Among the Recent lindeniine genera, Diastatomma Burmeister, 1839, has a pronounced angle in the forewing distal side (MAb) of discoidal triangle, strongly curved distal halves of main longitudinal veins, and many more cells covered by the pterostigmata, unlike Ictinogomphus engelorum sp. nov. (Schouteden, 1934; Dijkstra and Clausnitzer, 2014). Lindenia De Haan, 1826, has also a pronounced angle of MAb, a more elongate discoidal triangle of forewing, and a narrower apical part of the area between RP3/4 and MAa than Ictinogomphus engelorum sp. nov. Gomphidictinus Fraser, 1942, differs from Ictinogomphus engelorum sp. nov. in the absence of the pterostigmal brace, in numerous small cells covered by the pterostigmata and in the three-celled hind wing subtriangle (Carle, 1986; Zhang et al., 2017). The venation of Gomphidia Selys, 1854 (incl. Mitragomphus Needham, 1944), resembles that of Ictinogomphus engelorum sp. nov., but the pterostigmal braces are reduced, and the forewing discoidal triangle is more equilateral than in Ictinogomphus engelorum sp. nov., although subject to some variation (Needham, 1944; Garrison et al., 2015; Zhang et al., 2017; Babu and Subramanian, 2019). Cacoides Cowley, 1934 shares with Ictinogomphus engelorum sp. nov. the presence of three rows of cells between RP3/4 and posterior branch of IR2, several crossveins in the area between RP and MAa basal of RP3/4, but it differs from Ictinogomphus engelorum sp. nov. in the equilateral forewing discoidal triangle, a marked concavity of the vein RP2, and a longer pterostigma, covering much more cells (Schmidt, 1935: pl. 17, fig. 5; Garrison et al., 2010). Melanocacus Belle, 1986, also differs from Ictinogomphus engelorum sp. nov. in the equilateral forewing discoidal triangle and a longer pterostigma, covering many more cells (Belle, 1986).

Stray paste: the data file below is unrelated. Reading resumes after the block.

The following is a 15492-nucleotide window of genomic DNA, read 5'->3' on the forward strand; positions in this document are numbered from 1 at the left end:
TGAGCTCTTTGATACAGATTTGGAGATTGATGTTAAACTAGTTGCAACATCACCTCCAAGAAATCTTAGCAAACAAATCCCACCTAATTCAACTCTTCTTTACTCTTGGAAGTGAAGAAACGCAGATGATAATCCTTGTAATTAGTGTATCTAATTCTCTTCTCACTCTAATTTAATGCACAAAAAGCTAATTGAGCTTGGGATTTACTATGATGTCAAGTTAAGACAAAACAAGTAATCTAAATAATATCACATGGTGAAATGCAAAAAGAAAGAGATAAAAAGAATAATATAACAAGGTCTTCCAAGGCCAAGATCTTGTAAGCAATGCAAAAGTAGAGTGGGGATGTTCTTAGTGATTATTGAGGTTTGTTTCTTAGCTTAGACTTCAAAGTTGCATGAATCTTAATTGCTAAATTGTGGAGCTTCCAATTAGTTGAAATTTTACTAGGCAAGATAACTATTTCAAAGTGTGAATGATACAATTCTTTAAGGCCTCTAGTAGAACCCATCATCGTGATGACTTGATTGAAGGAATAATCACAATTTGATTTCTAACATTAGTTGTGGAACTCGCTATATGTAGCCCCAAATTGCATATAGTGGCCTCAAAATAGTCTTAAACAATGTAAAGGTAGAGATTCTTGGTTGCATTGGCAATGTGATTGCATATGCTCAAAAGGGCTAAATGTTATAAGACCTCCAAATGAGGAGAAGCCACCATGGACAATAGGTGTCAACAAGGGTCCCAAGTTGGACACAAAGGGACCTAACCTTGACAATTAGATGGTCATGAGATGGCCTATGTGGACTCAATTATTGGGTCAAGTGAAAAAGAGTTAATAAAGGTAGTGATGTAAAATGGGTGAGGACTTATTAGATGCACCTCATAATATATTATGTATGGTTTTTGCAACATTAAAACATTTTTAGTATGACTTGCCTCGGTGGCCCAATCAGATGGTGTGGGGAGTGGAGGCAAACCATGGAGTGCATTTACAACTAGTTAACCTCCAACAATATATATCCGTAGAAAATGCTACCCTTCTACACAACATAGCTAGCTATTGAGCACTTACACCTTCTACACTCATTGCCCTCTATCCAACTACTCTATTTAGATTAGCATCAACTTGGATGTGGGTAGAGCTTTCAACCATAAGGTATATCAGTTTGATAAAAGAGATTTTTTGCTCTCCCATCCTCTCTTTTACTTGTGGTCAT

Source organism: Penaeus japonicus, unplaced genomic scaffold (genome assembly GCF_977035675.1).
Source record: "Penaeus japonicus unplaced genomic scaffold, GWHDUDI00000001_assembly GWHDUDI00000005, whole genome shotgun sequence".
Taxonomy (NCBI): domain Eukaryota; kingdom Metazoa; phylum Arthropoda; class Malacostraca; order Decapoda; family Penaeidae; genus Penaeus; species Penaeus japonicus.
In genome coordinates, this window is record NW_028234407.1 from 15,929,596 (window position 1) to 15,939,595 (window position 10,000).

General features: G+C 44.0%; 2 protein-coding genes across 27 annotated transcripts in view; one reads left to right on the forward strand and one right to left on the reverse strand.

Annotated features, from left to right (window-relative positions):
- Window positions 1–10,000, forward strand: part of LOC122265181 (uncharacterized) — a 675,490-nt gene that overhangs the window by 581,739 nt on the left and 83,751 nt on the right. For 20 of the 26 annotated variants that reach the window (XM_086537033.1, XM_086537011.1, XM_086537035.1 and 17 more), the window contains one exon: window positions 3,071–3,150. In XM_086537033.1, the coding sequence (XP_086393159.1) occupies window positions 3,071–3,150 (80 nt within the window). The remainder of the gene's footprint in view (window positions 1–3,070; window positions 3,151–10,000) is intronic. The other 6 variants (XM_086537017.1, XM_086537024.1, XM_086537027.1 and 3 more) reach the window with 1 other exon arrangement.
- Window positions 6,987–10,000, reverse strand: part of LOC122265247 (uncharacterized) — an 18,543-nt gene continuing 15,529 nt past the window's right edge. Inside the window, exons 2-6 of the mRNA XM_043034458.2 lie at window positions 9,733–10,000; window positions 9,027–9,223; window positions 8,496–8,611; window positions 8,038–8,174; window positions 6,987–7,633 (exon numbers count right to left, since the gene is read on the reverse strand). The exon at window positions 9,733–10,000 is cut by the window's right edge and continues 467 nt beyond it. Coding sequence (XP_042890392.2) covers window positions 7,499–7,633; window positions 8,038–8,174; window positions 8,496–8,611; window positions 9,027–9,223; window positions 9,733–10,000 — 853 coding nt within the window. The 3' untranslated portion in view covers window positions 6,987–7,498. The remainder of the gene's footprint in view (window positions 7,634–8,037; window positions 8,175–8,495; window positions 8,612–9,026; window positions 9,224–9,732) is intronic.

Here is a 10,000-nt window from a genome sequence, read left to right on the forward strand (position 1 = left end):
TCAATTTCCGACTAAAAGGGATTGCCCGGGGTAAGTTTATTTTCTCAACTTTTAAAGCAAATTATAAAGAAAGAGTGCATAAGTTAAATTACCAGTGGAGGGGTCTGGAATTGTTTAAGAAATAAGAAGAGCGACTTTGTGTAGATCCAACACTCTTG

The four Recent genera Ictinogomphus, Austrictinogomphus Fraser, 1940, Sinictinogomphus Fraser, 1939, and Indictinogomphus Fraser, 1939, can be accurately separated on the basis of the genitalia only (Fraser, 1939). Carle (1986: 320) indicated that Austrictinogomphus, Cinitogomphus Pinhey, 1964, Indictinogomphus, and Sinictinogomphus could be subgenera of Ictinogomphus. Only this group of genera would greatly resemble Ictinogomphus engelorum sp. nov. Nevertheless, Ictinogomphus engelorum sp. nov. differs from the African genus Cinitogomphus in the forewing discoidal triangle with the costal side longer than the basal side, not right angled isosceles (Pinhey, 1964, 1970). In Ictinogomphus engelorum sp. nov., this triangle is isosceles in having costal and distal sides of the same lengths, not the basal and costal sides. The monotypic genus Austrictinogomphus has only two rows of cells in the postdiscoidal area, but the variability of this character remains unknown (Fraser, 1940). It is not possible to discriminate among the three other genera Ictinogomphus, Sinictinogomphus, and Indictinogomphus. We can only indicate that Ictinogomphus engelorum sp. nov. corresponds to an Ictinogomphus sensu lato. The presence of three rows of cells in area between RP3/4 and posterior branch of IR2 in Ictinogomphus engelorum sp. nov. seems to be unusual in the genus Ictinogomphus. At least Cinitogomphus dundoensis, Ictinogomphus alaquopterus, I. angulosus, I. australis, possibly I. distinctus, I. kishori and I. celebensis, I. decoratus, I. dobsoni, I. ferox, I. fraseri, I. paulini, I. pertinax, I. pugnovittatus, I. rapax, I. regis-alberti, and I. tenax have only two rows of cells in this area (Schmidt, 1935; Ram, 1985).